TechSpot

Radio Wavs

By yyiiyyii
Jan 10, 2008
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  1. How far can u send Radio Wavs? For Example if NASA sent a satellite to another star with planets around it could u transmit pictures back to Earth
  2. Nodsu

    Nodsu TS Rookie Posts: 9,431

    Yes, of course in theory. Would be difficult with a "satellite" though - you need huge output power to get radio over such distance. A laser beam would be more practical.
  3. AlbertLionheart

    AlbertLionheart TechSpot Chancellor Posts: 2,712

    Radio waves propagate in all directions at the speed of light. Thus the worthy burgers of Proxima Centauri (if there are any) would be able to receive our radio broadcasts of some 4.22 years ago if they had the right kit. In, we fling out so much radio noise and have been doing so for nearly 100 years it is a wonder that our neighbours have not told us to shut up. Unless of course they are either deaf or not there at all. Are we alone?
  4. jobeard

    jobeard TS Ambassador Posts: 13,403   +314

    IRRL (International Radio Relay League) comprised of Short Wave radio operators
    make daily use of EMR propagation to communicate around the world. In fact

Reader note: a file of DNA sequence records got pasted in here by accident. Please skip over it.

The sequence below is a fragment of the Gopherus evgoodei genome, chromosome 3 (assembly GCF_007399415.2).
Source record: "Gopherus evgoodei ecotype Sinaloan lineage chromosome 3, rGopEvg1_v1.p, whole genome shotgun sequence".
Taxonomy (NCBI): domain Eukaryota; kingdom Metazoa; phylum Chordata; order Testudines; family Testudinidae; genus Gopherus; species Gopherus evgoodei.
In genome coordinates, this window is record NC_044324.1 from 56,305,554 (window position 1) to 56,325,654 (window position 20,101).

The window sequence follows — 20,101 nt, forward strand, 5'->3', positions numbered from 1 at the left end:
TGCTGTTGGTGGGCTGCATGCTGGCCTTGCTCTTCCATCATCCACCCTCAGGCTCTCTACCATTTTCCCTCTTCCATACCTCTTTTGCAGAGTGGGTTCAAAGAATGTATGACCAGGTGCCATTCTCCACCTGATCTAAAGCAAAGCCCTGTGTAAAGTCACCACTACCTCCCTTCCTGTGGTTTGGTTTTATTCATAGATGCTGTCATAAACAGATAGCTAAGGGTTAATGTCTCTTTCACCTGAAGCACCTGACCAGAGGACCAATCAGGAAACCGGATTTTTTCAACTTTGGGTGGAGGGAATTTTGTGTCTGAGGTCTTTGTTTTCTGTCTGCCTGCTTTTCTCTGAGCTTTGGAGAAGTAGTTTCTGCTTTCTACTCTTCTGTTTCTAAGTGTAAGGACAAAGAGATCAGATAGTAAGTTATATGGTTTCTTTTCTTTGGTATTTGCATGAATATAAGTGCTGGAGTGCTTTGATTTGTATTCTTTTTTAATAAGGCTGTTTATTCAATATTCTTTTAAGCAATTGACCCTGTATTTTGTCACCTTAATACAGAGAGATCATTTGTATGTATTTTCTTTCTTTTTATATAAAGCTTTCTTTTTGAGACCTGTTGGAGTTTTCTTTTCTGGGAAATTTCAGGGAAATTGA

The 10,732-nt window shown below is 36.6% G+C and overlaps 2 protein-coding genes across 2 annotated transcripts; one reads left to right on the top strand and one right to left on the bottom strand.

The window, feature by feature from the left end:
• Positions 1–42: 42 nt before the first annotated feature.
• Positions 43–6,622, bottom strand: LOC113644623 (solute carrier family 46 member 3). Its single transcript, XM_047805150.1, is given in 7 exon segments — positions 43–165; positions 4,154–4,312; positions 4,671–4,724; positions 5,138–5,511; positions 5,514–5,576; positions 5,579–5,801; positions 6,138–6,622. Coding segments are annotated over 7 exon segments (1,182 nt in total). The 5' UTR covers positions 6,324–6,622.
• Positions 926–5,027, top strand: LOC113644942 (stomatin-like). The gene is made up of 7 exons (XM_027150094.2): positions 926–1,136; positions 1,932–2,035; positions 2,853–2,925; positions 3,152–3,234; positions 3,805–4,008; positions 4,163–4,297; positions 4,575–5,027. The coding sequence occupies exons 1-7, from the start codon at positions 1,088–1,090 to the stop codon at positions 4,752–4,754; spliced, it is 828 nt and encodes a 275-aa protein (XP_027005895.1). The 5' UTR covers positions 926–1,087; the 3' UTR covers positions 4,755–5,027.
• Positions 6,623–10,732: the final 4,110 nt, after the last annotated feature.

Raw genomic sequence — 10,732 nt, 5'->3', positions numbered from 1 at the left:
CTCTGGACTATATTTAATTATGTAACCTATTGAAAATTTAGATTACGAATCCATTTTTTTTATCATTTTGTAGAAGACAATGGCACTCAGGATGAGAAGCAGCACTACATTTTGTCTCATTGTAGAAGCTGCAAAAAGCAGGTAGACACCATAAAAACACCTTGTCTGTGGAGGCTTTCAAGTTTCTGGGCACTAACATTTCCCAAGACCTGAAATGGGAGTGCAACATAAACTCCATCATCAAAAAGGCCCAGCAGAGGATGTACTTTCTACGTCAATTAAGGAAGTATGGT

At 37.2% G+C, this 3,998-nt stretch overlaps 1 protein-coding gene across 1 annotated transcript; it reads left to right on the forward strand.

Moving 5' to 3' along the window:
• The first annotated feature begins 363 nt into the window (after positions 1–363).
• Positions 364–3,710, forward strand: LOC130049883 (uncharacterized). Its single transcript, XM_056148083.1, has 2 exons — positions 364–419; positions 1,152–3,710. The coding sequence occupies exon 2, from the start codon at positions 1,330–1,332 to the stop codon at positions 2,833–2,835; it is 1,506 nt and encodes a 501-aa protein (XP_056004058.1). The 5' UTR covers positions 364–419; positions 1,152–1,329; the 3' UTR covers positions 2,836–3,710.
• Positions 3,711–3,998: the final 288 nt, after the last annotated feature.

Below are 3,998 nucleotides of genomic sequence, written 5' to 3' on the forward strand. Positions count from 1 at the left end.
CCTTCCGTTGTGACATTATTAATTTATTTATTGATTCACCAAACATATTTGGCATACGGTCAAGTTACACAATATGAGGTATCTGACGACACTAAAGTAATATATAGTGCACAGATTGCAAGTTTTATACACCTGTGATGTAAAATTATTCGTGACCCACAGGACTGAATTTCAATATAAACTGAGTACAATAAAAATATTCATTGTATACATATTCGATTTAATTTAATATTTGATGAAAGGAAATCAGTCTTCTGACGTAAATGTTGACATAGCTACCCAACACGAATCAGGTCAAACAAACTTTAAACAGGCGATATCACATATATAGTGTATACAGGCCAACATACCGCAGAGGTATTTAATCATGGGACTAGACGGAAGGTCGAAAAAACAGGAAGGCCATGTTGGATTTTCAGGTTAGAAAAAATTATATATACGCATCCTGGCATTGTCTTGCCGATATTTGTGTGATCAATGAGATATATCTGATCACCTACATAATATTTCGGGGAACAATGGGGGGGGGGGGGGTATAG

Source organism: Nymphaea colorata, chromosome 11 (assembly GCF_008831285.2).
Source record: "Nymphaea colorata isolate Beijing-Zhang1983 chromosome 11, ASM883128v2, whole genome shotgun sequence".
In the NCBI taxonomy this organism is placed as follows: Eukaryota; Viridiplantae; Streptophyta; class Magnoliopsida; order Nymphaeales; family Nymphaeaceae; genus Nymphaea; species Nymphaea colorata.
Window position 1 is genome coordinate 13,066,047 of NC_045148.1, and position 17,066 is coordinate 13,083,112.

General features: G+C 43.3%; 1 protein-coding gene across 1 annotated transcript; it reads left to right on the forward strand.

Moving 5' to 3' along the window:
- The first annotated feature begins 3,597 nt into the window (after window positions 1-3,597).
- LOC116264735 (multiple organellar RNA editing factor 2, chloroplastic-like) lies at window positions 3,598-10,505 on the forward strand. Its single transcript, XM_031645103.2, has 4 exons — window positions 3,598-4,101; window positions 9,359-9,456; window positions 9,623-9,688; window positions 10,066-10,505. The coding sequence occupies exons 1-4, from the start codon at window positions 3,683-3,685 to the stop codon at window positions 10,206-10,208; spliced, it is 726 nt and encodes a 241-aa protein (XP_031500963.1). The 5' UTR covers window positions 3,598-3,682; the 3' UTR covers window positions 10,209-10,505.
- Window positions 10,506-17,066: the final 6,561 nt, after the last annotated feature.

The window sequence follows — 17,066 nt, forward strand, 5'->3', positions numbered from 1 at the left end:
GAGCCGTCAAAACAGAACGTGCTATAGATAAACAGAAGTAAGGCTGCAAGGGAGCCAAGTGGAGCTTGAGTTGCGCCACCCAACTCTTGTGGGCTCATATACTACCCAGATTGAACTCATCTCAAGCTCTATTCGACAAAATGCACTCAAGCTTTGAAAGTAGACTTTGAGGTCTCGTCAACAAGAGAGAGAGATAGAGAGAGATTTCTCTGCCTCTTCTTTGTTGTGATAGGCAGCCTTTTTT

some play games to see how little power can be used to communicate with someone
    on the other side. It has been done with as little as 5 watts radiated power.
  5. captaincranky

    captaincranky TechSpot Addict Posts: 10,664   +879

    Theoretically Forever.....But.....!

    That would certainly depend on the receiver to be able to prove. Signal strength deteriorates rapidly at the very least via the inverse cube rule. Longer wavelengths such as AM radio tend to follow the curvature of the earth, while Shorter waves say FM band travel in a straight line.
    Longer wavelengths bouncing back to earth produce "skip" conditions, where you can hear a station well beyond it's normal range.


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